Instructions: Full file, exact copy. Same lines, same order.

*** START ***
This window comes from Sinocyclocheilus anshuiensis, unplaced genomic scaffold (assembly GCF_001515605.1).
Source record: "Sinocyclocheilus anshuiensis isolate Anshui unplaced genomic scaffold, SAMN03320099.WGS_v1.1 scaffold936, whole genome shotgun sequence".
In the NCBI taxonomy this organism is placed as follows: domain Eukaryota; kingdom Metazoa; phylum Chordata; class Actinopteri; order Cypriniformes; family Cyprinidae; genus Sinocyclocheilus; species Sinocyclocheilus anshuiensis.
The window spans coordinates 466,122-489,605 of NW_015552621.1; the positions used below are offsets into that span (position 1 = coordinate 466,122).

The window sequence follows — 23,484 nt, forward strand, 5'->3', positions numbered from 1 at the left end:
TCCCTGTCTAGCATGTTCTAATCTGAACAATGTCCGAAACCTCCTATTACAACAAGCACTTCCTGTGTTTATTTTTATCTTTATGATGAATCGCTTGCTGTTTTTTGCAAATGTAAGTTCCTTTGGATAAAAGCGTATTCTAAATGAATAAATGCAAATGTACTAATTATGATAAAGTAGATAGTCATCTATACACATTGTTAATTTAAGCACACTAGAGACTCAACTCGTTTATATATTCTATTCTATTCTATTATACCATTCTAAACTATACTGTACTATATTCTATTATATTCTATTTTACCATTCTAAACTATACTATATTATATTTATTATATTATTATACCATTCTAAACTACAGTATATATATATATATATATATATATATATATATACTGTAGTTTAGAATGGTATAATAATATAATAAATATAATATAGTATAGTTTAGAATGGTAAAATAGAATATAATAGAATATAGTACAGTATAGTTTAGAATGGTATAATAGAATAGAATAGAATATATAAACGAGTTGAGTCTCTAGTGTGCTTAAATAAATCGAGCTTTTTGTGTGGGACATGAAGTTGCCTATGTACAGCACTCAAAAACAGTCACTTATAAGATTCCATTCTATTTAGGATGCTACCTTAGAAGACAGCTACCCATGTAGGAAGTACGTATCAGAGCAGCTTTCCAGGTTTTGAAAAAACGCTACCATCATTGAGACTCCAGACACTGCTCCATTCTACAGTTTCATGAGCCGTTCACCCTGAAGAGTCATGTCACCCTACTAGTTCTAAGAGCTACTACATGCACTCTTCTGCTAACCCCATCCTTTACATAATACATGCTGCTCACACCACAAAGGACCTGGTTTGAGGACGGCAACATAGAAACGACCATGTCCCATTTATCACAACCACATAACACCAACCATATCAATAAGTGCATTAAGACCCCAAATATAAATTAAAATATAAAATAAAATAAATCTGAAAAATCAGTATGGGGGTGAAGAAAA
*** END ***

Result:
This window comes from Sinocyclocheilus anshuiensis, unplaced genomic scaffold (assembly GCF_001515605.1).
Source record: "Sinocyclocheilus anshuiensis isolate Anshui unplaced genomic scaffold, SAMN03320099.WGS_v1.1 scaffold936, whole genome shotgun sequence".
In the NCBI taxonomy this organism is placed as follows: domain Eukaryota; kingdom Metazoa; phylum Chordata; class Actinopteri; order Cypriniformes; family Cyprinidae; genus Sinocyclocheilus; species Sinocyclocheilus anshuiensis.
The window spans coordinates 466,122-489,605 of NW_015552621.1; the positions used below are offsets into that span (position 1 = coordinate 466,122).

The window sequence follows — 23,484 nt, forward strand, 5'->3', positions numbered from 1 at the left end:
TCCCTGTCTAGCATGTTCTAATCTGAACAATGTCCGAAACCTCCTATTACAACAAGCACTTCCTGTGTTTATTTTTATCTTTATGATGAATCGCTTGCTGTTTTTTGCAAATGTAAGTTCCTTTGGATAAAAGCGTATTCTAAATGAATAAATGCAAATGTACTAATTATGATAAAGTAGATAGTCATCTATACACATTGTTAATTTAAGCACACTAGAGACTCAACTCGTTTATATATTCTATTCTATTCTATTATACCATTCTAAACTATACTGTACTATATTCTATTATATTCTATTTTACCATTCTAAACTATACTATATTATATTTATTATATTATTATACCATTCTAAACTACAGTATATATATATATATATATATATATATATATATACTGTAGTTTAGAATGGTATAATAATATAATAAATATAATATAGTATAGTTTAGAATGGTAAAATAGAATATAATAGAATATAGTACAGTATAGTTTAGAATGGTATAATAGAATAGAATAGAATATATAAACGAGTTGAGTCTCTAGTGTGCTTAAATAAATCGAGCTTTTTGTGTGGGACATGAAGTTGCCTATGTACAGCACTCAAAAACAGTCACTTATAAGATTCCATTCTATTTAGGATGCTACCTTAGAAGACAGCTACCCATGTAGGAAGTACGTATCAGAGCAGCTTTCCAGGTTTTGAAAAAACGCTACCATCATTGAGACTCCAGACACTGCTCCATTCTACAGTTTCATGAGCCGTTCACCCTGAAGAGTCATGTCACCCTACTAGTTCTAAGAGCTACTACATGCACTCTTCTGCTAACCCCATCCTTTACATAATACATGCTGCTCACACCACAAAGGACCTGGTTTGAGGACGGCAACATAGAAACGACCATGTCCCATTTATCACAACCACATAACACCAACCATATCAATAAGTGCATTAAGACCCCAAATATAAATTAAAATATAAAATAAAATAAATCTGAAAAATCAGTATGGGGGTGAAGAAAA